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February 2020 Sue & Gordon's Notebook

Calling all visitors, calling all visitors...come and see what we have for your excitement and entertainment here in the spectacular Madikwe Game Reserve (especially courtesy of the Bush House Lodge, of course).

With our amazing waterhole directly in front of the lodge and the superb Underground Hide right at the water’s edge, what more could you wish for…but then, you already know all of that because you are either here at the moment, have visited us before, or enjoy following us on social media.

The call of the territorial male lion, letting all of his adversaries know where he is and proclaiming his territory is an experience that touches the soul of everyone fortunate enough to witness this at close quarters. It is something you will never forget, and if in the early morning, the calling is often accompanied by “steam” coming out of his mouth as he exhales.

male lion calling

It is always great when any of the Big Five visit the lodge waterhole, and to have more than one iconic species here at the same time is extra special!

lions and buffs

These three lions, which are from a pride that regularly visits, were drinking at the back of the waterhole and watching the guests on the lodge lawn taking pictures. Fortunately, human prey is not high on their wish list, but rather a member of the herd of buffalo staying at a respectable distance in the background will be preferred.

The buffalo did eventually get to drink, but only after the lions, taking their time, eventually moved off.

Although still small in numbers, the cheetah population in the Reserve is healthy and doing well. We hope and keep our fingers crossed that one of these fine days there may be young cubs, which always adds something extra special to that favourite holiday photo.


This coalition of two male cheetahs, visited recently and was caught on the camera at the side of the lodge waterhole. Always alert to their surroundings, as they need to be to survive. Cheetahs are efficient hunters because of their ability to travel at high speed over short distance, 100 to 120km per hour. They are very fragile as a species, being fine-boned, slender and carrying no excess weight. Therefore, they need to have their wits about the at all times.

Since our last newsletter in October, the weather patterns have changed. It has been very hot and dry in our part of the world, that is until the 1st of November when the blessing of much-needed rains started.

buffalo beforeelephants before

Before the rains, you can see the herd of buffalo making their way slowly to the waterhole – clouds of dust behind them as they walk, the waterhole water level low even before they arrive and the cattle egrets waiting for them like vultures (You get the picture).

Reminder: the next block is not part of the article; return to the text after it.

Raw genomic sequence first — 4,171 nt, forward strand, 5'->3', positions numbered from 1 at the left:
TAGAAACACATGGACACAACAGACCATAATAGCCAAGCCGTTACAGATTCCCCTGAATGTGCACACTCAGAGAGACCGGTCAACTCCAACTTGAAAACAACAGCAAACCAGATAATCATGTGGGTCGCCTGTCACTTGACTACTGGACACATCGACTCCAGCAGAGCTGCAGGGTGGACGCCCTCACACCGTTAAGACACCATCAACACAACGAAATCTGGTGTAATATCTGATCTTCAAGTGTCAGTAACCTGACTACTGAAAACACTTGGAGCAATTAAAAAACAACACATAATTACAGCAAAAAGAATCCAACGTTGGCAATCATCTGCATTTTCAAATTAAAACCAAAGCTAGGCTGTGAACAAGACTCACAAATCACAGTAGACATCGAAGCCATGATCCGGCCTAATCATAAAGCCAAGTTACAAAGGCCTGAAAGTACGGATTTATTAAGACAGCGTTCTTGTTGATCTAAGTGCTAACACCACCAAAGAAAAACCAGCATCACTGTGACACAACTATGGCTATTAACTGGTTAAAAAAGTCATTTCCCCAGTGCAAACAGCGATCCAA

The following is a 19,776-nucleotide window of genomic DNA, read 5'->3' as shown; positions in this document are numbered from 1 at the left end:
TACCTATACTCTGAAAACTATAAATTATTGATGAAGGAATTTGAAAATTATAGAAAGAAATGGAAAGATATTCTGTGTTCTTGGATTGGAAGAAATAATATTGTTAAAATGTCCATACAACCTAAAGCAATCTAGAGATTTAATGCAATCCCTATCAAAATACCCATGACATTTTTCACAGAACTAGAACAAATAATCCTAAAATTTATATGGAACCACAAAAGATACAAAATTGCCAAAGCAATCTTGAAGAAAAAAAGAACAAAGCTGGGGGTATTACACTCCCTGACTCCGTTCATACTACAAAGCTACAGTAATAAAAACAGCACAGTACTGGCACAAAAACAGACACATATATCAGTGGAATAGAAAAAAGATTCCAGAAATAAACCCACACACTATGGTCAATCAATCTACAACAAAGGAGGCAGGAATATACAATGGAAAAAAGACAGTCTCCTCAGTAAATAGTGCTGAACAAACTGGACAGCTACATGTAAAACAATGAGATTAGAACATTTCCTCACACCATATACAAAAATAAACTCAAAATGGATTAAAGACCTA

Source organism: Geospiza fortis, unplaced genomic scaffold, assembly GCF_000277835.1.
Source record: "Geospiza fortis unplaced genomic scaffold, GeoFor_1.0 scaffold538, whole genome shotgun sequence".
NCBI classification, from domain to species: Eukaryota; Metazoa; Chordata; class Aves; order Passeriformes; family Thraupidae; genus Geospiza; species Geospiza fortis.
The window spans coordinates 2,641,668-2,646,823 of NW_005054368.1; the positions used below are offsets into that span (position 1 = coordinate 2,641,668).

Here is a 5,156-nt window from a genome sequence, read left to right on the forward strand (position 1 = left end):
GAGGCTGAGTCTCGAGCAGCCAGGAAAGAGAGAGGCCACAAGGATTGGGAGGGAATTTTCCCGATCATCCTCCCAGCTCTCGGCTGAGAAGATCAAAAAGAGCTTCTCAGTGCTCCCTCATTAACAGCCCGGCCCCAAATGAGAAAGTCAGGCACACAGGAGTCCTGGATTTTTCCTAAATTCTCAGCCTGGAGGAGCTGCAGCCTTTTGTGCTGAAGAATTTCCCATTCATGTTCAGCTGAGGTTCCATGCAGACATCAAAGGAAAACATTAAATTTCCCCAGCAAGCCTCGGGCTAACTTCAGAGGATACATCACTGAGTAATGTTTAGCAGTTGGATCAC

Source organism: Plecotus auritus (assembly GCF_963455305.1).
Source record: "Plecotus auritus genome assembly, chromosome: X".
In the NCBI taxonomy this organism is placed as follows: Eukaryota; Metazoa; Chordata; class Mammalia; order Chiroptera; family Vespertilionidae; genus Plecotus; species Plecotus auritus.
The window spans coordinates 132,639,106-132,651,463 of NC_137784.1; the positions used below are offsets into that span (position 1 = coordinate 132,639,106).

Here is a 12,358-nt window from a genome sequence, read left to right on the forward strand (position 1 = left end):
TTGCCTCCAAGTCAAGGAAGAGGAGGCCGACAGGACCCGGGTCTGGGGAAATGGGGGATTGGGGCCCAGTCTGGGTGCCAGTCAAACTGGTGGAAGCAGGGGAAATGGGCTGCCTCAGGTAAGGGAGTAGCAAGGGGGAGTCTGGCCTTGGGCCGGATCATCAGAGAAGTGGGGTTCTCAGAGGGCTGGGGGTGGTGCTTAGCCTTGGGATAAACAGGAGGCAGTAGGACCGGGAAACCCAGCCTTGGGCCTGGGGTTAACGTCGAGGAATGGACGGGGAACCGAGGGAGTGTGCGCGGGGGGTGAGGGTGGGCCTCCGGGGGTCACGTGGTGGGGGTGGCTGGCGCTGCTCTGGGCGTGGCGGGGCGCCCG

The large herd of elephants’ drink at the waterhole in the next picture. Instead of the bush looking lush and green, the water is green and 25% lower than normal. Everything around the waterhole is grey and dry.

Contrast this with the recently taken pictures below…

buffalo afterelephants after

It is incredible to see how nature reacts so quickly after a little rain. The bushveld is transformed within days from a seemingly “no hope” environment to the lush and beautiful landscape.

Although we have been fortunate that all the animals in the reserve survived well and looked in good condition throughout the dry season, it is spectacular how at this time of the year everything just comes “alive” and seems so much more engaging and inviting. From the smallest bugs to the largest elephants, all is renewed again.

We often hear the question – is it not better to come in the dry season from a game viewing point of view? This is fallacy remembering that all the field guides out in the reserve are in constant radio communication, so there are many eyes out there looking for that great sighting. Often, we find the sightings in the summer (wet season) are as good if not better than in the Winter (dry season). In summer, you have the additional benefit of seeing all the new young animals in the reserve, as this is when they are born because of it being a time of plenty.

full waterhole

The best possible news for the animals in the reserve as a whole is a dark sky with the promise of more good rain.

Speaking of a time of plenty, we recently had this pack of wild dogs, on the following page, stop in to check out the waterhole. They had just made a kill earlier in the morning just to the east of the lodge, and have for days now been in our area taking advantage of the many young impalas that is around.

wild dogs

Sometimes, unexpected creatures pop up at the lodge waterhole, and for this reason, you need to always have one eye on the waterhole when relaxing in the camp.

rock monitor

The rock monitor lizard in the picture above came with two of his friends to the waterhole – not for water, but to feast on the abundance of dead flying termites. These termites have swarmed around the waterhole light in the evening after a rain shower, and many had perished in and around the waterhole. You may notice many of their wings on the water surface in the picture above. A great opportunity for a very rich and nourishing meal did not go amiss here.

Hope that you all have a healthy, prosperous and great 2020, and please remember where we are when you next plan a trip in our amazing part of Africa.

See you soon,

Gordon & Sue